Alexander Liberman, 87, who in nearly 60 years with Conde Nast Publications helped the magazine empire grow to include some of the world's most popular titles, died Nov. 19 at a hospital in Miami, Fla. He had a heart ailment.

He was editorial director of Conde Nast for 31 years, from 1962 to early 1994, before assuming the title of deputy chairman-editorial, a post he held until his death. Among the magazines he helped guide were Vogue, Mademoiselle and Glamour.

Conde Nast publications also include Vanity Fair, Architectural Digest, Gourmet, Bride's, House & Garden, Conde Nast Traveler, Self, Allure, Details and the New Yorker. The group says it reaches 76 million readers each month.

With such powerful fashion titles under his guidance, Mr. Liberman is credited with helping to shape what American women wore and how fashion journalists covered it.

He was also known for his ability to lure top editors, writers and photographers, including internationally known photographer Irving Penn, to Conde Nast.

Mr. Liberman, a writer, photographer and artist, wrote several books about art and photography. They include "Prayers in Stone," a 1997 book on religious architecture, and "Then," a 1995 collection of black-and-white photographs of notables such as Henri Matisse, Coco Chanel, Truman Capote and William Paley.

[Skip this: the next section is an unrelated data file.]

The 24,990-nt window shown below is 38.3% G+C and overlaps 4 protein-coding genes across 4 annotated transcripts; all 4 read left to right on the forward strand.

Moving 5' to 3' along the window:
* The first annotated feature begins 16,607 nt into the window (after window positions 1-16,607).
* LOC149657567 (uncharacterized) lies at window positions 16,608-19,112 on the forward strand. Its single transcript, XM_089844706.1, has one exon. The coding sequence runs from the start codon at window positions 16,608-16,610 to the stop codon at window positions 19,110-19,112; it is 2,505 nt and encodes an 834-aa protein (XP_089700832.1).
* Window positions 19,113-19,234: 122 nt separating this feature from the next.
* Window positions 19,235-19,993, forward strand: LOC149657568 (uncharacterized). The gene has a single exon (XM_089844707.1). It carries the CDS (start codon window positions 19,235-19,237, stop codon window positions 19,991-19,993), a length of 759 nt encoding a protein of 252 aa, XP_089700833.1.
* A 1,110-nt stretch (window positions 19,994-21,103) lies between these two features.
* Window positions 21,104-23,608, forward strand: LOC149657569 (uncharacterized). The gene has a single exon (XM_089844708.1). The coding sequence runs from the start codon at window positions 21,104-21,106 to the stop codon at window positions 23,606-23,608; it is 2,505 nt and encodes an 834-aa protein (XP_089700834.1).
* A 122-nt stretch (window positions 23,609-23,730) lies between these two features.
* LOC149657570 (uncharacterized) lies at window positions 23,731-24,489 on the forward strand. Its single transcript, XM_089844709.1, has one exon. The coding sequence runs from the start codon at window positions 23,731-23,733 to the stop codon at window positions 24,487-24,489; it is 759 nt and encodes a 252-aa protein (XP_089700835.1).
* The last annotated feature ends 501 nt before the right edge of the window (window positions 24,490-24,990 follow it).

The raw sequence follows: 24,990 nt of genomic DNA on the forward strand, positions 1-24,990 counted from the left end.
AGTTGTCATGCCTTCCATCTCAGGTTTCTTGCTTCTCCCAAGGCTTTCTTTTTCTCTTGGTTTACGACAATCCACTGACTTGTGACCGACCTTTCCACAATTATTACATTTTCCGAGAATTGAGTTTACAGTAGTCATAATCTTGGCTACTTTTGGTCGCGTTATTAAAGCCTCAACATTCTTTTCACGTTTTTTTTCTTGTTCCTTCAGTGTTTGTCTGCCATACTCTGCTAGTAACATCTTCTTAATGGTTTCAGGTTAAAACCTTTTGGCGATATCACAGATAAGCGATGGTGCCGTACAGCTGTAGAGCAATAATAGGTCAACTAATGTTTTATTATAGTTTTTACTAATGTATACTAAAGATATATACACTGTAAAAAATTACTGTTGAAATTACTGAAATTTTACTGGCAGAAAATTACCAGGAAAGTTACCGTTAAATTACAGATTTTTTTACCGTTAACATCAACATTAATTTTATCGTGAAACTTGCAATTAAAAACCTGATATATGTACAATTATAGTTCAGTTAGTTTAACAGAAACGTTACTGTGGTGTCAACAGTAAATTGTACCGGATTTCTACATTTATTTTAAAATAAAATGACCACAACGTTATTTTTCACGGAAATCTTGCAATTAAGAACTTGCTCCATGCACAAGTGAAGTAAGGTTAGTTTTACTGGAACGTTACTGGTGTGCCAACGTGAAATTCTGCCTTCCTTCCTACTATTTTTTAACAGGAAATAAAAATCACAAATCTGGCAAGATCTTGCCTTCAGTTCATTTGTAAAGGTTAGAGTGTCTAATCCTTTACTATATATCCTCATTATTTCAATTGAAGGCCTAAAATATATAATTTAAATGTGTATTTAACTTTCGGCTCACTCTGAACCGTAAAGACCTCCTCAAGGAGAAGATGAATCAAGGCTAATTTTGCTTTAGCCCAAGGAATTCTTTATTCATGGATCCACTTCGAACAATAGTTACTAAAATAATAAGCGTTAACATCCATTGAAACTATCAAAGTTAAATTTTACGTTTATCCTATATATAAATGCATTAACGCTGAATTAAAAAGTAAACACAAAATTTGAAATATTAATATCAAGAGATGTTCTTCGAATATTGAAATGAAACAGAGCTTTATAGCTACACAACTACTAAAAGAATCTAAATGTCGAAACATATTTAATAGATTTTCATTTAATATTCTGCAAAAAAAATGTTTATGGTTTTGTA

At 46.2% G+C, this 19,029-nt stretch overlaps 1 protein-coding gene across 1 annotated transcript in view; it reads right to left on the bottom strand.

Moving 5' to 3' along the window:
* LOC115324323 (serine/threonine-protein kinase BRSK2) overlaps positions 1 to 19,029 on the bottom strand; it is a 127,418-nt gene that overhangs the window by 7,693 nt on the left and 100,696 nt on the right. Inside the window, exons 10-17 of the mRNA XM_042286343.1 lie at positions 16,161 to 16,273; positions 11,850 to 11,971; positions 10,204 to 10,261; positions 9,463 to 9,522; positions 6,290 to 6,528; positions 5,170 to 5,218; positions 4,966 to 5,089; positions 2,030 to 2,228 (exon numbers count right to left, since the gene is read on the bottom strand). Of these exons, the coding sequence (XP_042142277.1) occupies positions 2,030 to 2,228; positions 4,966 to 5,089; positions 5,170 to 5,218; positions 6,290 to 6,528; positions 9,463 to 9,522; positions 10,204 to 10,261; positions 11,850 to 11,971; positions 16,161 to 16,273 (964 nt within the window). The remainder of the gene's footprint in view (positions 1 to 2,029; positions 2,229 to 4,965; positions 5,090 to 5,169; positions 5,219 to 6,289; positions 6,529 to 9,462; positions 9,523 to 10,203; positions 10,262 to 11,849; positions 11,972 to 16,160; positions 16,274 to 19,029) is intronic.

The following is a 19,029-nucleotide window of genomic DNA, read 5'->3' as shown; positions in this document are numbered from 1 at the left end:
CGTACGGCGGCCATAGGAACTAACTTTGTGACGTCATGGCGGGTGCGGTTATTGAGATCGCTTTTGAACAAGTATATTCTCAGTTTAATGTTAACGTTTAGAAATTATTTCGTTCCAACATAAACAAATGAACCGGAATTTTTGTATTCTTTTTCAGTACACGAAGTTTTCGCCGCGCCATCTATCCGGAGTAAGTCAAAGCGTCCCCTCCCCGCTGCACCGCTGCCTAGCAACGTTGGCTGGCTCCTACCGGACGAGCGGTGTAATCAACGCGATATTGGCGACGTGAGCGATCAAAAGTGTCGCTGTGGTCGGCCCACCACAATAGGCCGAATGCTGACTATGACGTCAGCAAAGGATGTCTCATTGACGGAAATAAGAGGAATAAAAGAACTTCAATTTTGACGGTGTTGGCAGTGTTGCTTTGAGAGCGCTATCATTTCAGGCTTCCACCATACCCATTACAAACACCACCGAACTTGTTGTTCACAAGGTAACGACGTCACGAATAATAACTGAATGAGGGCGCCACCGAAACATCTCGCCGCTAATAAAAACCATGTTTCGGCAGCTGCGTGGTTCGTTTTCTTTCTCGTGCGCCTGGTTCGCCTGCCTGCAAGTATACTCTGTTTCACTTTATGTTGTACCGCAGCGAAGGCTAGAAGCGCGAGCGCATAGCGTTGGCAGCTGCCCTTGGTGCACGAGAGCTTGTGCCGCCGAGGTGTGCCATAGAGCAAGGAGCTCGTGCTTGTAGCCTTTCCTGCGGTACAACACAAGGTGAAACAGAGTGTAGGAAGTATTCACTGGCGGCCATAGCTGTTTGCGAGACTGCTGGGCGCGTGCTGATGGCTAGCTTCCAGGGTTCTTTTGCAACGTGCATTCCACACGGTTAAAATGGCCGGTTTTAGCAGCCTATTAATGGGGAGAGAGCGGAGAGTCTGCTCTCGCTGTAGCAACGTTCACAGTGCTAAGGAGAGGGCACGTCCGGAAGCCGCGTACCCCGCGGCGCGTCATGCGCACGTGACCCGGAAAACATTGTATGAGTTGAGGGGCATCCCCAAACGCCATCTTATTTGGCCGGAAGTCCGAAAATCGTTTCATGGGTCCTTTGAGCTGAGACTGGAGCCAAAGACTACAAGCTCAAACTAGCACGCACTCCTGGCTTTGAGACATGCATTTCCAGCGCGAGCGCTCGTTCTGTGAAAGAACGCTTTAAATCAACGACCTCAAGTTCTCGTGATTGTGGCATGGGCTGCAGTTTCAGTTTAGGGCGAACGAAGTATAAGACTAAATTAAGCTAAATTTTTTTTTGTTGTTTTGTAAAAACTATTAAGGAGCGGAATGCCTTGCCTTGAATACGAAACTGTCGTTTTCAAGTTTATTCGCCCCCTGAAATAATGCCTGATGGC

He once recalled that Matisse was intrigued by Vogue magazine "as a strange combination of the sacred and the frivolous. Matisse close up, that stern, unforgiving eye, haunted me. He spoke very little, and I was terrified in his presence," Mr. Liberman said.

Mr. Liberman was born in Kiev, Ukraine, and studied painting and architecture in London and Paris. He first made his name as a magazine art director and editor in France, but left the country after it fell to Germany in World War II.

In 1941, he was personally hired by magazine publisher Conde Nast, whose name is on his company. Mr. Liberman took a job in Vogue's art department. Two years later, he was named the magazine's art director, working under Vogue's famed founding editor, Edna Woolman Chase.

He was appointed general art director of all Conde Nast magazines in 1960 and became editorial director of Conde Nast Publications two years later. During his nearly six decades with Conde Nast, the company's empire grew from four magazines to 17.

Mr. Liberman had homes in New York and Miami.

His first wife, Tatiana, a noted hat designer, died in 1991. Survivors include his wife, Melinda, of New York and Miami, and a stepdaughter, Francine du Plessix Gray, a writer.